National Drought Mitigation Center
NDMC Drought Impact Reporter

How User Reports Work

Thank you for submitting information to the Drought Impact Reporter. We call this information a report. After reports are moderated, they will be visible on the reports layer of the Drought Impact Reporter. A moderator may contact you for more information.

If your report contains information that meets the Drought Impact Reporter's definition of an impact, the moderator will also record it as an impact and it will appear on the impacts layer of the Drought Impact Reporter.

We define a drought impact as an observable loss or change that occurred at a specific place and time because of drought. All impacts are based on reports.

For example, we received this user report with impact information from Eddy County, New Mexico:

The small cedar bushes are dying from lack of moisture; other native plants are showing stress. The stress has triggered Acacia (catclaw) to produce both beans and a second bloom. The rains we had have not covered much area. The cattle are now showing signs of vitamin deficiency; the lack of vitamin A is taking a toll on next year’s reproduction. The growing season is getting very short to produce a forage crop.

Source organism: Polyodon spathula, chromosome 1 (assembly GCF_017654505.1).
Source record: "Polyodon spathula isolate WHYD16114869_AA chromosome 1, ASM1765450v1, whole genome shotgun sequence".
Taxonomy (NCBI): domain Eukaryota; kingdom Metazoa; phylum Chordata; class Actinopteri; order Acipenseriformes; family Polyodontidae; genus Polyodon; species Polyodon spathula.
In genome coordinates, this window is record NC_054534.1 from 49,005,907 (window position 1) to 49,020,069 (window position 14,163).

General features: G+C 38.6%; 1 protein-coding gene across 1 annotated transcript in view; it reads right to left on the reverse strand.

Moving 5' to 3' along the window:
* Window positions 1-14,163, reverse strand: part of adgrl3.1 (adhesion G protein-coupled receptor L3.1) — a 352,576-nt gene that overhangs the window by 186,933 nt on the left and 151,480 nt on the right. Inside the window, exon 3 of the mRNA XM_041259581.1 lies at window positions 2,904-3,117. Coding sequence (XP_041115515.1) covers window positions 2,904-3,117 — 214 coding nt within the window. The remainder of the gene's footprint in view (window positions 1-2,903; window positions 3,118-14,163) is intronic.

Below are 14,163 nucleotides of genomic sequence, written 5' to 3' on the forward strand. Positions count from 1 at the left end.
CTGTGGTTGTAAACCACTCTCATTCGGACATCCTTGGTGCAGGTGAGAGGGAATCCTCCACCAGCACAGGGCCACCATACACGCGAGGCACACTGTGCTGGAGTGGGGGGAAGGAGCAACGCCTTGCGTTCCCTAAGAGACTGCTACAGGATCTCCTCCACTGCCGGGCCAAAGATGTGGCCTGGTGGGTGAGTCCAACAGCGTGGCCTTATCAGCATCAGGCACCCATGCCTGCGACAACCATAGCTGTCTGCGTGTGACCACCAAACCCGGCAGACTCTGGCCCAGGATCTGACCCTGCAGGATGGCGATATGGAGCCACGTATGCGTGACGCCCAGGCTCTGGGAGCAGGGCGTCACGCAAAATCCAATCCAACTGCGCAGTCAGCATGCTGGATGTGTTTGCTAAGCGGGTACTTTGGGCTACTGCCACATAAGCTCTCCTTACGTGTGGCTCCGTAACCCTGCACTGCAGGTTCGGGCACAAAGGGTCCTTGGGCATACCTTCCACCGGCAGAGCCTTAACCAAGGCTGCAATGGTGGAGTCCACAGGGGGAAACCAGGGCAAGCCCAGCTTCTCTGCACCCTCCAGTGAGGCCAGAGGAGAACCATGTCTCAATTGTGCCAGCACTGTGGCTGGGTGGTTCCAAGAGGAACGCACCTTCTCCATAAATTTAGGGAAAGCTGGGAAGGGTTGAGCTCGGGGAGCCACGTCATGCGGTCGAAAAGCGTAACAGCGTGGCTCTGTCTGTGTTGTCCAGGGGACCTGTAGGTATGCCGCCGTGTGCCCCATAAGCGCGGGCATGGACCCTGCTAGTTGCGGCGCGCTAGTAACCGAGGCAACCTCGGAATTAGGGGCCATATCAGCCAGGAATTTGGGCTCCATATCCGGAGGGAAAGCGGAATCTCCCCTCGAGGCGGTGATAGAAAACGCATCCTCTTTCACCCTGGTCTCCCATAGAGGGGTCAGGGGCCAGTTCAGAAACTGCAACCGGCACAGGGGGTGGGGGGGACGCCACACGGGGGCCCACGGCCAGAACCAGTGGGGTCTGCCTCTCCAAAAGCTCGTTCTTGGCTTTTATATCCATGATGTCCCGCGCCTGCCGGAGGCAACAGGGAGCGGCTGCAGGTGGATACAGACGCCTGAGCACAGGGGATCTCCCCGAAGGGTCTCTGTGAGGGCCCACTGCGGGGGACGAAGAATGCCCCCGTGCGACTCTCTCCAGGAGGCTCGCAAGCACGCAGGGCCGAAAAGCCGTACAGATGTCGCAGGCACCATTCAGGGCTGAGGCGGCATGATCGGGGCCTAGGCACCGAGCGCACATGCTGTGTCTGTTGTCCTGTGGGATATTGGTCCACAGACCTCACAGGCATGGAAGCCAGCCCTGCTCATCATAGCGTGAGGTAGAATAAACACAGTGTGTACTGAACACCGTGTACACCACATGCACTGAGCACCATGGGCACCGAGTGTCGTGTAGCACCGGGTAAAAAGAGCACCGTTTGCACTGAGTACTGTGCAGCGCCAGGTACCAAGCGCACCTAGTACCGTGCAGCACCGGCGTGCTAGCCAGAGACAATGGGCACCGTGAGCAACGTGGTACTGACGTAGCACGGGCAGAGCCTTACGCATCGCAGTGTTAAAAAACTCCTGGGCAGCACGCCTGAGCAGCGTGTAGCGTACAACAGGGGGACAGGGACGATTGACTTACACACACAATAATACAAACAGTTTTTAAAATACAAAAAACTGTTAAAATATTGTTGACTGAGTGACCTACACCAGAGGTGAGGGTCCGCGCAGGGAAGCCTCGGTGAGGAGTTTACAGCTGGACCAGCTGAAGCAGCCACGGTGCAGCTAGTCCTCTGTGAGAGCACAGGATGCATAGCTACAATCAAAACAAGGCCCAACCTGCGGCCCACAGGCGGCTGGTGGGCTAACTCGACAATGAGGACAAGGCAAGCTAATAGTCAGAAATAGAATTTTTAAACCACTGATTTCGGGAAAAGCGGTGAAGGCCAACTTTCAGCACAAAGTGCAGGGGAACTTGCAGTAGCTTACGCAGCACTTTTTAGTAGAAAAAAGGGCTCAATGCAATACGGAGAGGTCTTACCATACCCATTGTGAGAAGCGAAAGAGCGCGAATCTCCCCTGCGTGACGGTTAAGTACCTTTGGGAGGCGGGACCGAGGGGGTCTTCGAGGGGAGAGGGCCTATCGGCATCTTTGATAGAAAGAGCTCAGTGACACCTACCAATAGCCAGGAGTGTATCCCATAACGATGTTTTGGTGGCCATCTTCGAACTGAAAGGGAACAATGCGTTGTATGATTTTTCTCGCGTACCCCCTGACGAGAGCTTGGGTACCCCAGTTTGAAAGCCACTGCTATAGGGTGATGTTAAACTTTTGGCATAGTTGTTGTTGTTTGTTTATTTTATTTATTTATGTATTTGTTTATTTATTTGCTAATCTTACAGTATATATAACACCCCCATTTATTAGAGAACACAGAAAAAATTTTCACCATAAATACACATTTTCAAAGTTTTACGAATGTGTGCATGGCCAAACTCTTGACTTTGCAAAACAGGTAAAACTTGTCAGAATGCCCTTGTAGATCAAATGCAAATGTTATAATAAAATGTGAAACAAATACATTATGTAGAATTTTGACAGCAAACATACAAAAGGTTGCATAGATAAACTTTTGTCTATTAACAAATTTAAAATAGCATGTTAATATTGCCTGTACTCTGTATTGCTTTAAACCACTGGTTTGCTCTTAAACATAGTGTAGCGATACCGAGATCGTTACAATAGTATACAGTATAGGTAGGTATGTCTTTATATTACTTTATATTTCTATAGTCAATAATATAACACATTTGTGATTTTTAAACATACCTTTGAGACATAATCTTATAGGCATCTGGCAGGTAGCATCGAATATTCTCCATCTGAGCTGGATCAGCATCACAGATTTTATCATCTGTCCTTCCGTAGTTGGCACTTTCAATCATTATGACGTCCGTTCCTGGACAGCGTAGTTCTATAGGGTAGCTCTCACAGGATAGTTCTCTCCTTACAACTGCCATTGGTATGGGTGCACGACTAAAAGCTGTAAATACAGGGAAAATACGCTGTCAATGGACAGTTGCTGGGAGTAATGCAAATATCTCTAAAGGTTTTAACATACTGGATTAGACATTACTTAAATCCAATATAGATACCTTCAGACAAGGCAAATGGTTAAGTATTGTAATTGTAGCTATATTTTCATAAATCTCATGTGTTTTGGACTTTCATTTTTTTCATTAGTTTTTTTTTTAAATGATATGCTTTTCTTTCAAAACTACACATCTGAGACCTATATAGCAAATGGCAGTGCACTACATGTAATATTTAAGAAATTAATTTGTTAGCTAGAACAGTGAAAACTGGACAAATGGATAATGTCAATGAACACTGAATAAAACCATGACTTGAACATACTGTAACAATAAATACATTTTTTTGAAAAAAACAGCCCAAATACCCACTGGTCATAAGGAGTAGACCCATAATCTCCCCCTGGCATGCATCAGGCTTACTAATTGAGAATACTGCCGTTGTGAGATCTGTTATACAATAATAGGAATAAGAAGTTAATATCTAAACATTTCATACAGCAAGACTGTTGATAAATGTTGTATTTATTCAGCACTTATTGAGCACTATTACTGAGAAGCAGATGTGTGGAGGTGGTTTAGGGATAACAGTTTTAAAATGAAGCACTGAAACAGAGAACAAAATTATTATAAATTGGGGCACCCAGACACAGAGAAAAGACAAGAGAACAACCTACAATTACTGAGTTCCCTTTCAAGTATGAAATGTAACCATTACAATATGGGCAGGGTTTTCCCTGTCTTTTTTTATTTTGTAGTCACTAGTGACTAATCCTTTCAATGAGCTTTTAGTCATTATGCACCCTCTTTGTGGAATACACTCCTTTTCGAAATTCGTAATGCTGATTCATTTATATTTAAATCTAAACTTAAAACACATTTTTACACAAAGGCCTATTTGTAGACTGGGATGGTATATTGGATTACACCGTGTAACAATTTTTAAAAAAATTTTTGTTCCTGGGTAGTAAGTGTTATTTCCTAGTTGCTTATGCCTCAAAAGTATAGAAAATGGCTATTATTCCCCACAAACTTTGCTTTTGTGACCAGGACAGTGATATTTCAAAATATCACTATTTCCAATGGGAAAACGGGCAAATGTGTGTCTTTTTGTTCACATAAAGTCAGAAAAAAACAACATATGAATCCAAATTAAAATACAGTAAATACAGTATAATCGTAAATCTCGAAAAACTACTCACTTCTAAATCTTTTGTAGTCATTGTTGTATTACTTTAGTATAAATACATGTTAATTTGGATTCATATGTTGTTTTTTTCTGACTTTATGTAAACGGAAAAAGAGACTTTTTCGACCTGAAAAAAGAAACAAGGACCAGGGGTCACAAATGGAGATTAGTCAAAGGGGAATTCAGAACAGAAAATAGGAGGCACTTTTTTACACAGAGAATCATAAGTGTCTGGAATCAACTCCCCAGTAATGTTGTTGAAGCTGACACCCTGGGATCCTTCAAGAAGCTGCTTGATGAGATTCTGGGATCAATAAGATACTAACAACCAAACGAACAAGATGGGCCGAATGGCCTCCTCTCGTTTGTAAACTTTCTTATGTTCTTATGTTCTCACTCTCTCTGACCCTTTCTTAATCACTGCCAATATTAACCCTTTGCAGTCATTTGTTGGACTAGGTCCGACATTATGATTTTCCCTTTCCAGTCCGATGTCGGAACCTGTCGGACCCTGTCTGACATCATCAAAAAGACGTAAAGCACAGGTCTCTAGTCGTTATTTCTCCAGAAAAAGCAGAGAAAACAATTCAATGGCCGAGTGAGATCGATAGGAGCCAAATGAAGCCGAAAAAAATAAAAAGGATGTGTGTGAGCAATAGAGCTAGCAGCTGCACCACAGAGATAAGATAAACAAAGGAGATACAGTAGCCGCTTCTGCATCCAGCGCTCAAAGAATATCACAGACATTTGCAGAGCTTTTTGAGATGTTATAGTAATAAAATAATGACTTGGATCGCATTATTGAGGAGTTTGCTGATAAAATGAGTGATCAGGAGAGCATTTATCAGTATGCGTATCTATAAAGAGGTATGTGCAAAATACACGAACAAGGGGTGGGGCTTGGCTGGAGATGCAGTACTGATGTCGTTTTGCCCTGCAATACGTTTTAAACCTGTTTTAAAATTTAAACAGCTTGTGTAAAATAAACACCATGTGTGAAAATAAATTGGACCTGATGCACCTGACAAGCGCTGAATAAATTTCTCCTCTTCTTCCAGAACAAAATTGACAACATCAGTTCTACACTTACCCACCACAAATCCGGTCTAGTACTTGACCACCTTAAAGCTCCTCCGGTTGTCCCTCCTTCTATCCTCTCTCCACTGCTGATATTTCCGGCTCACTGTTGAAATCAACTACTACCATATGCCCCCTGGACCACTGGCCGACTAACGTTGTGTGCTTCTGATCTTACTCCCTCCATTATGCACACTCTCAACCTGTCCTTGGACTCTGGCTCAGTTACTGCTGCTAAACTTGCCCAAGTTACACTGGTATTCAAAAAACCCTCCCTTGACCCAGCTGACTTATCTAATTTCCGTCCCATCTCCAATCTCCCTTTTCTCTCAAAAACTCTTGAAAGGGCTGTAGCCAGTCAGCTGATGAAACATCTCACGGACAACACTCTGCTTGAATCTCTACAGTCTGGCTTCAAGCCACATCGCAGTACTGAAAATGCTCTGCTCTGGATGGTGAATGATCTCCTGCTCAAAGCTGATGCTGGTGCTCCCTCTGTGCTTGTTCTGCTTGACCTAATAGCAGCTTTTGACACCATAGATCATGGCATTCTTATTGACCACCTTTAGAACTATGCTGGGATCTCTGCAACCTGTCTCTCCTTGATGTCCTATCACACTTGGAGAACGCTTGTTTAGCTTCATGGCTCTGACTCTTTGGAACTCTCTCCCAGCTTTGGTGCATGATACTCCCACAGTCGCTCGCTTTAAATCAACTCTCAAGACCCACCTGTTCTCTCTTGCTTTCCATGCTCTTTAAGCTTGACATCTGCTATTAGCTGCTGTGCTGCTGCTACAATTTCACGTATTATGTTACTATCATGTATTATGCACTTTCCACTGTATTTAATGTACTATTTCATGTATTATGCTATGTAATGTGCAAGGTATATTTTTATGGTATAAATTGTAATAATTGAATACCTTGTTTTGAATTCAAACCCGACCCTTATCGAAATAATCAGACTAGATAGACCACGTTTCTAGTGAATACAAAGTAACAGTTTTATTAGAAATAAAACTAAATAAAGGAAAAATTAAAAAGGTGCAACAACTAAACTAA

Here is an example of a user report that talks about a precipitation shortfall but doesn’t include impact information:

The last time Cheyenne Bottoms had more than one inch of rain was on May 24 when they got 1.84 inches. They have had a couple of smaller rains since then but it has been hot, dry and windy almost every day. Only 0.75 inches fell in July.

Here is an example of a user report that speculates about an event that would be considered an impact. It is valuable because it points to the likely occurrence of an impact and shows a high level of drought awareness, but it isn't an impact yet:

Mandatory watering restrictions will be implemented in My City, U.S.A., unless it rains a lot before Tuesday.
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